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By Matt Weston, Director at Robert Half UK

The new year holds the continued and rapid evolution of the workplace. Businesses will face the implementation of GDPR, the impact of a continued skills shortage and changes in remuneration expectations and office workspaces.

Based on research findings, our recent reports and insights from our recruitment consultants, we’ve pulled out key priorities for C-suite professionals in 2018:

Meeting compliance and regulatory demands

New regulatory demands will come into effect this year, prompting 48% of CFOs to consider it a top priority for the first time in three years. Over the course of one year, the second Payment Systems Directive, MiFID II and GDPR will all come into effect, demanding the immediate attention of businesses.

Protiviti and North Carolina State University’s ERM Initiative surveyed directors and C-suite executives on the risks they foresee in 2018. Many of them expressed concern that company culture doesn’t do enough to encourage quick identification and escalation of issues which risk core operations. They also identified concerns regarding their ability to manage cyber threats and the swift protection of personal data.

Preparing for Brexit

In the face of on-going Brexit negotiations, 43% of CFOs will prioritise preparations for change. According to research by CIPD, the majority of businesses will focus their efforts on obtaining UK-based growth with only 9% opting to continue focusing on growth outside of the UK.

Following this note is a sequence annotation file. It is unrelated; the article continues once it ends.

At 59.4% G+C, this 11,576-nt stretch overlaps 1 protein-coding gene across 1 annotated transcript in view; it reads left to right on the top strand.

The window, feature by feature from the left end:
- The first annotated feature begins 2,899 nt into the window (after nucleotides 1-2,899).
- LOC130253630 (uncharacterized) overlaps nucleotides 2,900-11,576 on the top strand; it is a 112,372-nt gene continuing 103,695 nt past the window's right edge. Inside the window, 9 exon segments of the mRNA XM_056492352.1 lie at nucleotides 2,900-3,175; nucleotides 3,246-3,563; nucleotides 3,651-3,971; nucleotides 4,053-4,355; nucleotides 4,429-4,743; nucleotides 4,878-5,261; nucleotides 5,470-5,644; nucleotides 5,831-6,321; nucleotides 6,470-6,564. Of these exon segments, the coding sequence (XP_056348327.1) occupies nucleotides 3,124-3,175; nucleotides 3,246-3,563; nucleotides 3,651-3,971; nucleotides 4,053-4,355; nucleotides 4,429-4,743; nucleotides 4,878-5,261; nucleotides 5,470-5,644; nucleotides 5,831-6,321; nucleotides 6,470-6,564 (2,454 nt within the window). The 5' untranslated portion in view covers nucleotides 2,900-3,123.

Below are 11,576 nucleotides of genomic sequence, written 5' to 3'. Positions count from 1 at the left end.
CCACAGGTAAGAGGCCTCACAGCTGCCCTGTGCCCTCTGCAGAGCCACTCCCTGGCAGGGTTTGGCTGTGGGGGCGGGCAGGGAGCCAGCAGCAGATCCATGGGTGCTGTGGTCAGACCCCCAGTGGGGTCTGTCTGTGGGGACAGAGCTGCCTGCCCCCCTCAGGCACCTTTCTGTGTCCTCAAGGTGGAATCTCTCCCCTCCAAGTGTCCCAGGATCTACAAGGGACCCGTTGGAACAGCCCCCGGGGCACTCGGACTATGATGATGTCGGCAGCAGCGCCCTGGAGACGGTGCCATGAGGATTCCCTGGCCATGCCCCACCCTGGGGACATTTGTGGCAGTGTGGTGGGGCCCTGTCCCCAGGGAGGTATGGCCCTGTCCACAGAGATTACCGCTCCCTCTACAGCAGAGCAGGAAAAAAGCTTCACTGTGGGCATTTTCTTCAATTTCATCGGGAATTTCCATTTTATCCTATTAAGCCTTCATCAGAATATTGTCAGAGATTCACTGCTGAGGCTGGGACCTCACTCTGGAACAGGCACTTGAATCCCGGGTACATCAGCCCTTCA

Increasing staff retention

According to HR directors, employee turnover has increased in the last three years. This issue hasn’t gone unnoticed—a large majority of UK businesses claim that they are concerned they’ll lose top performers to new job opportunities before the new year has ended.

This was top 10 risk for the companies surveyed by Protiviti and North Carolina State University’s ERM Initiative—particularly those within healthcare, energy industries, and consumer products/services. The root of this concern is the ability to meet demanding growth strategies without the operational man-power needed.

Those that choose to make staff retention one of their business priorities for 2018 are less likely to be affected by the war for talent or the skills shortage, which is set to continue into the new year.

Maintaining cash flow 

Of those surveyed, 39% of CFOs said that they planned to focus on implementing strategies which maintained cash flow. However, the tightening of regulatory demands threatens this initiative—over half (66%) of businesses fear that this will affect their ability to produce products and services.

Leveraging big data to provide personal customer experiences is a recurring trend that stands to affect cash flow. The inability to utilise such advanced analytics could seriously cripple strategic plans for 2018, and merits the search for skilled data analysts and a push for the successful roll-out of more sophisticated automated and digital systems.

Anticipating the impact of automation

To meet 2018 objectives, C-suite executives will need to significantly increase productivity through automation. To prevent delays caused by the talent deficit, it’s thought that temporary and interim professionals with specific knowledge of software and programmes will join permanent employees to share knowledge and facilitate a smooth roll-out.

Automation brings with it the need to invest in employee training and up-skilling. Over half (59%) of businesses we surveyed believe that demand for niche skills outweighs supply—up-skilling current employees provides a faster solution to the issue.

Global Banking & Finance Review


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